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The Hidden Landscapes of Domestic Service in Johannesburg
Despite their peaceful, bucolic appearance, the tree-lined streets of South African suburbia were no refuge from the racial tensions and indignities of apartheid’s most repressive years. In At Home with Apartheid, Rebecca Ginsburg provides an intimate examination of the cultural landscapes of Johannesburg’s middle- and upper-middle-class neighborhoods during the height of apartheid (c. 1960-1975) and incorporates recent scholarship on gender, the home, and family.
More subtly but no less significantly than factory floors, squatter camps, prisons, and courtrooms, the homes of white South Africans were sites of important contests between white privilege and black aspiration. Subtle negotiations within the domestic sphere between white, mostly female, householders and their black domestic workers, also primarily women, played out over and around this space. These seemingly mundane, private conflicts were part of larger contemporary struggles between whites and blacks over territory and power.
Ginsburg gives special attention to the distinct social and racial geographies produced by the workers’ detached living quarters, designed by builders and architects as landscape complements to the main houses. Ranch houses, Italianate villas, modernist cubes, and Victorian bungalows filled Johannesburg’s suburbs. What distinguished these neighborhoods from their precedents in the United States or the United Kingdom was the presence of the ubiquitous back rooms and of the African women who inhabited them in these otherwise exclusively white areas.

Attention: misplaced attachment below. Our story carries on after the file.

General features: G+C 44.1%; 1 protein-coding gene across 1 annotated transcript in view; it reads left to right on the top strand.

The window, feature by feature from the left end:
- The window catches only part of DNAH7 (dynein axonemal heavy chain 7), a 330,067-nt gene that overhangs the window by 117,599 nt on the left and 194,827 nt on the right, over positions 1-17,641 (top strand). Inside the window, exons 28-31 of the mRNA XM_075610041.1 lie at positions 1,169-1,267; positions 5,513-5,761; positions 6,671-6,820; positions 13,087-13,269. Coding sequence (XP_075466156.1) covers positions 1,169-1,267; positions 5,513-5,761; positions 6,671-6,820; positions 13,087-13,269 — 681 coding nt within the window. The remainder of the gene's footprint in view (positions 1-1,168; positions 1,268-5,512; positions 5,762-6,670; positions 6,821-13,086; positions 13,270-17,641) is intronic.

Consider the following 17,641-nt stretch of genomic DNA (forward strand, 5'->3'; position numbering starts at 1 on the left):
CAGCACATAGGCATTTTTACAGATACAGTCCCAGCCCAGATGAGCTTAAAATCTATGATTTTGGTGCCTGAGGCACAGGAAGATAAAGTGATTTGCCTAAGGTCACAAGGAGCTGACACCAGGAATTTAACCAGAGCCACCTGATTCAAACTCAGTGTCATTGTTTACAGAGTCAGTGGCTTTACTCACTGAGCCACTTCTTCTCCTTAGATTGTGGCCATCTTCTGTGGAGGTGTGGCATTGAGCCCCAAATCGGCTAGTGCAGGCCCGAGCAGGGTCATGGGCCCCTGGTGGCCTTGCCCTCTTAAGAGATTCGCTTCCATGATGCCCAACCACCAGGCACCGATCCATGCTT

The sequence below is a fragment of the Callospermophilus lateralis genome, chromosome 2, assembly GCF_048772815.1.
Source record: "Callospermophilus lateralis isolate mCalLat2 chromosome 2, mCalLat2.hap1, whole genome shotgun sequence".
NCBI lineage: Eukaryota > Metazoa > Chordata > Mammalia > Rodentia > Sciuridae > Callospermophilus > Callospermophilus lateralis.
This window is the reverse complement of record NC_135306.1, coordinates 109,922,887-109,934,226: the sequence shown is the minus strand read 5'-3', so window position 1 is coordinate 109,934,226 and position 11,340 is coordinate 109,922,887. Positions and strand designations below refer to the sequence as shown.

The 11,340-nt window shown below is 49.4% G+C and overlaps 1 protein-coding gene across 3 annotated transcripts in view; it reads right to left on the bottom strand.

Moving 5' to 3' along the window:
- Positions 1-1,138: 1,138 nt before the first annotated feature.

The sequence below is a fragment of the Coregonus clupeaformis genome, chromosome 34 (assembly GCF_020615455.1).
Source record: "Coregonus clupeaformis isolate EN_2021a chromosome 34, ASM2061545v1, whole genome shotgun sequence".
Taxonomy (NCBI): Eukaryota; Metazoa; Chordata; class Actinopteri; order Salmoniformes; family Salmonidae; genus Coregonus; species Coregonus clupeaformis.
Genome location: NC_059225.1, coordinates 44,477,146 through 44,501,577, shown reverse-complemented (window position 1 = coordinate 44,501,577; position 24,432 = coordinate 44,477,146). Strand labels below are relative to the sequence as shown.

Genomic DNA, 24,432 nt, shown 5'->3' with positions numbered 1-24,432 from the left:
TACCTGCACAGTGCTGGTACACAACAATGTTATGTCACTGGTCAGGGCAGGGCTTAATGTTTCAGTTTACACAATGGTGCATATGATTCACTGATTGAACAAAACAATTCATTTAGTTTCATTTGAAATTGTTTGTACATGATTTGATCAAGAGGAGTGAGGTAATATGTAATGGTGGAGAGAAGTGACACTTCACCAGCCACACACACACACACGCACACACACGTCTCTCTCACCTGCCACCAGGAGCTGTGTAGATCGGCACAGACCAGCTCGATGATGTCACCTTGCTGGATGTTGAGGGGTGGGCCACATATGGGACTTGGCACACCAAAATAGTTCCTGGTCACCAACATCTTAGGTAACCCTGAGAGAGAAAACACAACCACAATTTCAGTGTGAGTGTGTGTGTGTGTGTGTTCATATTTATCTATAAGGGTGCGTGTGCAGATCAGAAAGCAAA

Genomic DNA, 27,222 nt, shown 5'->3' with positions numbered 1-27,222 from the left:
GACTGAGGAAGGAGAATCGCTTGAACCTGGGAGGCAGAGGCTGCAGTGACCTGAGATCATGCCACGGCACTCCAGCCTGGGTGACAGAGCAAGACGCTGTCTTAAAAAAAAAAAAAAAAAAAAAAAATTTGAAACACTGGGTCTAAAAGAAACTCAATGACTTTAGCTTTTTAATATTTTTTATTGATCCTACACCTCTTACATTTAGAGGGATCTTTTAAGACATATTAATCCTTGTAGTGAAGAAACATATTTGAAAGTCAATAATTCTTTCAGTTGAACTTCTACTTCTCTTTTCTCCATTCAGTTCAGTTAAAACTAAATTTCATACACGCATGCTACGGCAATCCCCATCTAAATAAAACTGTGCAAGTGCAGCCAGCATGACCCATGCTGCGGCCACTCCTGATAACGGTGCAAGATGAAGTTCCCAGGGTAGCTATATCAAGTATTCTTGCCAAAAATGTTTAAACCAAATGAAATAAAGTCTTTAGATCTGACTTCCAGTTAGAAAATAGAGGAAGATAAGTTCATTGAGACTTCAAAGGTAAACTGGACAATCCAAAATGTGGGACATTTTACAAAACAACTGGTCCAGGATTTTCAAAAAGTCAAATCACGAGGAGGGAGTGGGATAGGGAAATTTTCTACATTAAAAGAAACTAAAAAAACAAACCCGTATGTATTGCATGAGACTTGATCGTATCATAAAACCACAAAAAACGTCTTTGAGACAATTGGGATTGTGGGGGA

The author conducted more than seventy-five personal interviews for this book, an approach that sets it apart from other architectural histories. In addition to these oral accounts, Ginsburg draws from plans, drawings, and onsite analysis of the physical properties themselves. While the issues addressed span the disciplines of South African and architectural history, feminist studies, material culture studies, and psychology, the book’s strong narrative, powerful oral histories, and compelling subject matter bring the neighborhoods and residents it examines vividly to life.
Enabling Sprawl through Policy and Planning
In the Footsteps of the Padres
The story of the American Quilt Trail, featuring the colorful patterns of quilt squares writ large on barns throughout North America, is the story of one of the fastest-growing grassroots public arts movements in the United States and Canada. In Barn Quilts and the American Quilt Trail Movement Suzi Parron travels through twenty-nine states and two Canadian provinces to visit the people and places that have put this movement on America’s tourist and folk art map.
Through dozens of interviews with barn artists, committee members, and barn owners Parron documents a journey that began in 2001 with the founder of the movement, Donna Sue Groves. Groves’s desire to honor her mother with a quilt square painted on their barn became a group effort that eventually grew into a county-wide project. Today, registered quilt squares form a long imaginary clothesline, appearing on more than three thousand barns scattered along one hundred driving trails.